As I complete writing of my new book, 'Is Your Thinking Keeping You Poor?', I'd like to share some of the mindsets typical to self-made millionaires, and billionaires.
Here's what research shows was typical of the mindsets of the wealthiest people in history:
They were hard-driving personalities who didn’t believe that obstacles represented full-stops
They found ways to alter or change scenarios that didn’t suit them. If infrastructure was lacking, they built it. If laws were prohibitive, they had the laws changed. They were willing to alter the rules of the game to work in their own favour
A surprising number of them played Poker, and loved games of strategy
They were capable of keeping their own master-plans to themselves, even as they carried out deals and strategies in the public arena, deals which helped them to achieve those master-plans
They viewed life as a sort of game. Numbers were a scorecard, which merely reflected how they were doing. They were fascinating by increasing their own numbers, be it amount of wealth, number of sales, number of businesses bought, etc. Many did not love money itself, but derived great satisfaction from increasing their numbers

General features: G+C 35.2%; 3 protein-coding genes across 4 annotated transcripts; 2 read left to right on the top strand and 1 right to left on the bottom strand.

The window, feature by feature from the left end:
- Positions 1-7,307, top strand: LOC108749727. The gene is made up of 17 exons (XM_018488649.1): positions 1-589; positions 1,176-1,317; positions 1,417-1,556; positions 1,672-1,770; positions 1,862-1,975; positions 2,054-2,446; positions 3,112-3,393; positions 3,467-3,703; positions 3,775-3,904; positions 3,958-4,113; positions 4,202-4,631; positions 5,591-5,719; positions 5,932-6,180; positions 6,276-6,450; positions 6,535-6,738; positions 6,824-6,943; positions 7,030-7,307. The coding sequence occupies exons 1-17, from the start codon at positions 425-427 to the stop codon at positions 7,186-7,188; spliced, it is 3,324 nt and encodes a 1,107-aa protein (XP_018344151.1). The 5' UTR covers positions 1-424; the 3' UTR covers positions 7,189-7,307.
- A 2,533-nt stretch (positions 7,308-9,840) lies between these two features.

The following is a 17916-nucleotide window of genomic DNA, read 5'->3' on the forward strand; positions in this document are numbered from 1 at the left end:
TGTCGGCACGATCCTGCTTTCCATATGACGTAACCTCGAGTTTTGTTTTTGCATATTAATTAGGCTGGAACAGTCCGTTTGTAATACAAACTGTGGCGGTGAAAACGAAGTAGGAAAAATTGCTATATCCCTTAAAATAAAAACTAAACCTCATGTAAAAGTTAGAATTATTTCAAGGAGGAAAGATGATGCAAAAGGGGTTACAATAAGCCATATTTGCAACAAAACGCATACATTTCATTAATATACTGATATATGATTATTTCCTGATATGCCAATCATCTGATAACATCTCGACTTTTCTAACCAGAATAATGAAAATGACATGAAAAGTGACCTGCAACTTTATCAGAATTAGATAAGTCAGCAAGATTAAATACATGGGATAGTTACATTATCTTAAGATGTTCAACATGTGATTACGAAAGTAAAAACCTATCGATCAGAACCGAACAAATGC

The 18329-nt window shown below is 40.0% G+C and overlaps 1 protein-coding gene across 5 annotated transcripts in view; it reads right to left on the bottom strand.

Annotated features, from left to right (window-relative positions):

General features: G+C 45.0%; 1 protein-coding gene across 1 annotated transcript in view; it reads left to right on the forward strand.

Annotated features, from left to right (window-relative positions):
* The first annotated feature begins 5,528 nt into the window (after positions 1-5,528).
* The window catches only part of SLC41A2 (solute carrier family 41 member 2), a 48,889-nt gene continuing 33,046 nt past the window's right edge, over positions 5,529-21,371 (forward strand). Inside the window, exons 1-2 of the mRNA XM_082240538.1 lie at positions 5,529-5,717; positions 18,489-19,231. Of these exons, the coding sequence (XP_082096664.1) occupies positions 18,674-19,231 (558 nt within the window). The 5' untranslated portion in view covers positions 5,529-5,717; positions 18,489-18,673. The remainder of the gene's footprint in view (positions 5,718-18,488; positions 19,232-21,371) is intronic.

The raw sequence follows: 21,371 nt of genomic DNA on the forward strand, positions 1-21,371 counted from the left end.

They benefited from a combination of luck and industriousness. The luck came from being involved in the right industries at the right time. But the luck wasn’t sufficient on its own. They also had to spot the opportunities and work extraordinarily hard to do something about them. In other words, they didn’t become lucky while sitting on their couches eating Pringles. They became lucky whilst deeply immersed in their work
They were risk-takers, who were willing to bet on themselves, and on the success of their own ventures
They were deal-makers, who saw a bigger picture, and negotiated their way to success, always fighting for their own interests
They were not sentimental about the past, but rather, optimistic about the future. In other words, they didn’t yearn for ‘the way things used to be.’ Instead, they genuinely believed that their own stories were on the way up. They were, in other words, creators of their own fate.
By contrast, the mindsets of the poor, with degrees of variance, tend to reflect diametrically opposed philosophies:
“They are responsible for my situation” (with ‘they’ being anyone from government to employers to parents to teachers to spouses)
“The government should improve my situation”
“I need a better job so that my boss will take care of me”
“One day the lottery will make me rich”
“It’s too dangerous to be your own boss”
“The harder I work at my job, the better my chances of getting rich”
“Being careful with my money is the key to wealth.”
“Going broke is the worst thing that can possibly happen to me.”
“You have to start off rich to make real money.”
“I long for the good old days, when everything was wonderful. Everything is much worse today.”
There's certainly a great deal more to the picture, but these mindsets are a very good starting point. To become the greatest in your game, you may need to ditch some of the outlooks of the perpetually poor, and adopt some of the mindsets of the people who ultimately became the greatest in their game.